Wednesday, December 19, 2012

Post War Taffeta and Oh Tannenbaum

John Holly Williams Collection, LLF Library

"Four young ladies are decorating a Christmas tree. They are standing on a stage at Whitworth College. No other information is available." -- Library caption
Given the history of the college and other photos from this era, I suspect this is from 1948 or 1949.  
I like this photo because it captures traditions that I remember well -- fancy dresses and longleaf pine Christmas trees, cut down from a trek into the woods, without regard to shape or ideal form. 
I can fondly remember in the early 1960s trudging through the Kinchloe's acreage next door and hiking with my family down to an area past what is now Brookway Boulevard to find a small tree for our living room.   
It was early and unusually cold. Jackfrost was everywhere, bowing the broom sage to the ground, and we could see our breath with every step.  Momma spied a "perfect" tree, and Daddy took his hatchet and chopped down a young pine not unlike this one.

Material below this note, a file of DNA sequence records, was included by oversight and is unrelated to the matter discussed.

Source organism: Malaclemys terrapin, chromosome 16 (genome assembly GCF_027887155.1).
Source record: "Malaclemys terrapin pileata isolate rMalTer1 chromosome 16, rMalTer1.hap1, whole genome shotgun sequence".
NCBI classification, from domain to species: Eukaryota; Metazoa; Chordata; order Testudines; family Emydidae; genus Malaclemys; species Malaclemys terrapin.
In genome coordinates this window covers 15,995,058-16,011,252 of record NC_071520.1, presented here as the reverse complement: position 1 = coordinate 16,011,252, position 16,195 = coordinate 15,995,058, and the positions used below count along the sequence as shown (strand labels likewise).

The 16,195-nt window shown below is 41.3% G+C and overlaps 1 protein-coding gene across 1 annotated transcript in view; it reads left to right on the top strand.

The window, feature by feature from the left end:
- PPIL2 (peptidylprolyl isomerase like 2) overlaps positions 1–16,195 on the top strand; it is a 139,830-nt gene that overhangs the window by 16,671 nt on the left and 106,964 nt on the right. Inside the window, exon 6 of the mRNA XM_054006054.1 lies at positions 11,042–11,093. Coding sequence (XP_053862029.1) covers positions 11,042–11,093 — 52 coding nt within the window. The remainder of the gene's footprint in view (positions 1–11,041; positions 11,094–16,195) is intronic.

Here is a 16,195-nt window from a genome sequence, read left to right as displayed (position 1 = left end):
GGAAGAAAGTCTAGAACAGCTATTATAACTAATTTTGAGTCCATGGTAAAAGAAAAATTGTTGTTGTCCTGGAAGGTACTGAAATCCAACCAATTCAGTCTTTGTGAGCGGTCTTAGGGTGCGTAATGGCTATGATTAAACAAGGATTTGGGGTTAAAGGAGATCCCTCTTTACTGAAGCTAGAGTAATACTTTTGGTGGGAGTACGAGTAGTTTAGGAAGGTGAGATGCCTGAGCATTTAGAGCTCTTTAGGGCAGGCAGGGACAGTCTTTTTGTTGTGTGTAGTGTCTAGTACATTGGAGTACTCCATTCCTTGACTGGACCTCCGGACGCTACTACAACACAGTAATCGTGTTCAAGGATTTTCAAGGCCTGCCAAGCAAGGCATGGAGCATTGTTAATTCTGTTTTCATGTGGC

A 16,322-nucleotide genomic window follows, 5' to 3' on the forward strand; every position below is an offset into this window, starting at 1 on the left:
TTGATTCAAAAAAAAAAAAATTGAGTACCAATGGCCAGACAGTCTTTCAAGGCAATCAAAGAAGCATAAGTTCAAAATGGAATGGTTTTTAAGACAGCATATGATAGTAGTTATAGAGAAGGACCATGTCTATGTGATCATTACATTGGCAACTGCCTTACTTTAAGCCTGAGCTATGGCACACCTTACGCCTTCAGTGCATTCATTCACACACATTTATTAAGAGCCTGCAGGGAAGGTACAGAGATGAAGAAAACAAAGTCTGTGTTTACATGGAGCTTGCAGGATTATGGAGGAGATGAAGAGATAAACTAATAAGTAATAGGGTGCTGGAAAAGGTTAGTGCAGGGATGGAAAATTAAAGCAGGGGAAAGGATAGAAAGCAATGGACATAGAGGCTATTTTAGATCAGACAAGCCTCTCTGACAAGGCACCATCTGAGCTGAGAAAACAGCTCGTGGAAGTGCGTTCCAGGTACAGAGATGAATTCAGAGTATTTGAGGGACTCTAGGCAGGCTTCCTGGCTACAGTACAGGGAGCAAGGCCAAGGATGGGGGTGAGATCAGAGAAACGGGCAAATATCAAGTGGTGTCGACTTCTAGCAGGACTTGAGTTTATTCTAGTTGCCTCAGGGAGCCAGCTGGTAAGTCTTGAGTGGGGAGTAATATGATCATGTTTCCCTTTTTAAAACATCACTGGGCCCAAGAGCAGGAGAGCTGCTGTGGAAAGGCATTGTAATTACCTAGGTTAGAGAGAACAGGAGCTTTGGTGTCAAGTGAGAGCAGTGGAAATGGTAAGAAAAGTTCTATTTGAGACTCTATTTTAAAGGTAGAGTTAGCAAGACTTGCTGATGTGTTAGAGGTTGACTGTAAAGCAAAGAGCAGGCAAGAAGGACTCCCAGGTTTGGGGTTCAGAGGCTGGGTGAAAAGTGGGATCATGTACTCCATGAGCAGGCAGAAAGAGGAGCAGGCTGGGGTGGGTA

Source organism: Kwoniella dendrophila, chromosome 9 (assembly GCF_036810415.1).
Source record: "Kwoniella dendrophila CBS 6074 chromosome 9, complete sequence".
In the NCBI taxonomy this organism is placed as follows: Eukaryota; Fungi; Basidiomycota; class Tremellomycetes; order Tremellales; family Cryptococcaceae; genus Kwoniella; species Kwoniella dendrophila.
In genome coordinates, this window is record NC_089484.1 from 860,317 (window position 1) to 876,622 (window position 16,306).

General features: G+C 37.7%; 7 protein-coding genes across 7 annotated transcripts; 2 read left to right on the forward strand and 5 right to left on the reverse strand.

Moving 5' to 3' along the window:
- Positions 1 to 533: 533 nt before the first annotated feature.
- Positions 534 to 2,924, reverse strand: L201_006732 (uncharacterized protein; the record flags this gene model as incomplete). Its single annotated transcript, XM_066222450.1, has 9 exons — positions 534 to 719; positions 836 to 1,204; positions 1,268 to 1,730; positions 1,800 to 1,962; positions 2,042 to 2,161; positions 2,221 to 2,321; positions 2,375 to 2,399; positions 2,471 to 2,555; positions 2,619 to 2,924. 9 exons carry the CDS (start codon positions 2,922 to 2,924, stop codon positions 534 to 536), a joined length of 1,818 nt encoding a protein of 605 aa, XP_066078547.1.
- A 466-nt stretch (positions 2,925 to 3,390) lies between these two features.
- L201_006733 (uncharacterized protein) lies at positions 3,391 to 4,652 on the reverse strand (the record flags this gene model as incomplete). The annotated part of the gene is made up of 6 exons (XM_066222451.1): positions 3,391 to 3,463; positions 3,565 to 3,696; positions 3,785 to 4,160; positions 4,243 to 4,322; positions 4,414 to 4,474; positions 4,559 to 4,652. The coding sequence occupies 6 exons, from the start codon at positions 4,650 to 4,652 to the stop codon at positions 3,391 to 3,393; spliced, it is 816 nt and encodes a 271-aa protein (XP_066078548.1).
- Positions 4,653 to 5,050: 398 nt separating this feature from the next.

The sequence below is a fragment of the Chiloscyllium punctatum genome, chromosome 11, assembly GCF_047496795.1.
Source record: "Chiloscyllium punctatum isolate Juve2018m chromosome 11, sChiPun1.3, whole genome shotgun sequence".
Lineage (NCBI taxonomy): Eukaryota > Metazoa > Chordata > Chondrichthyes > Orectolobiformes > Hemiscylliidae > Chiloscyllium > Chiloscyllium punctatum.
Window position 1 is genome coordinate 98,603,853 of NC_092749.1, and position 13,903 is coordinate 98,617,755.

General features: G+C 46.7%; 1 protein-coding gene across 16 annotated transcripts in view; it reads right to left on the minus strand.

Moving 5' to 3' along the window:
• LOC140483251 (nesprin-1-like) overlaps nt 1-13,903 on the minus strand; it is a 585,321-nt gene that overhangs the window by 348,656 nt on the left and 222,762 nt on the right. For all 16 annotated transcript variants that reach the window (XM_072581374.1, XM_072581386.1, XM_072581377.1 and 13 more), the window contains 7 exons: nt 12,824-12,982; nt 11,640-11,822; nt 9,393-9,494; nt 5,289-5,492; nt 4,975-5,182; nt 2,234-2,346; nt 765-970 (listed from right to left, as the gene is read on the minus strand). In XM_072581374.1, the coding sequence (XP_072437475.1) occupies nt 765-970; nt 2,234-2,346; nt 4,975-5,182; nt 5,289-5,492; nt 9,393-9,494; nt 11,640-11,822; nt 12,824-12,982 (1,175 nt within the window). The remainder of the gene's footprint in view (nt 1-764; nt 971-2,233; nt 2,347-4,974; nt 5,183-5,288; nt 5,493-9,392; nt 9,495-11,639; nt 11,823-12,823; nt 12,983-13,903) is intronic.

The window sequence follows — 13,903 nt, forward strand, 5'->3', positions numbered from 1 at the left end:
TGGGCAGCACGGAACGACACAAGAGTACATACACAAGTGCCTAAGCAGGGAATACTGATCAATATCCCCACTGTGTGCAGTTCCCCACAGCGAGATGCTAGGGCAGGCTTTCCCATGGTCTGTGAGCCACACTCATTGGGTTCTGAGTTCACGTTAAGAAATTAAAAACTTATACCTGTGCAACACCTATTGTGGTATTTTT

My little dog Boots, half Feist, half Chihuahua, could not fathom what we were doing.
We dragged our perfect tree back -- Boots chasing after -- and we set it up in our living room, complete with the old torpedo multi-colored lights, silvery tinsel and our heirloom ornaments.

I must mention that this was the first year of The Cat.  No sooner had the tree settled, my young Tuxedo, Sylvester, crooked his tail, zoomed up the trunk, and crashed the perfect tree to the floor.  

His antic broke just about every ornament we had -- including the old ones with paper tops from World War II.

The following year, we got on board with the rest of the country and bought an aluminum tree with a color wheel, a trend that lasted until the mid to late 1960s, when A Charlie Brown Christmas Tree aired and helped return live trees to America's homes. 
As always, if you recognize anyone in the photo, please leave word here or on my Facebook page.

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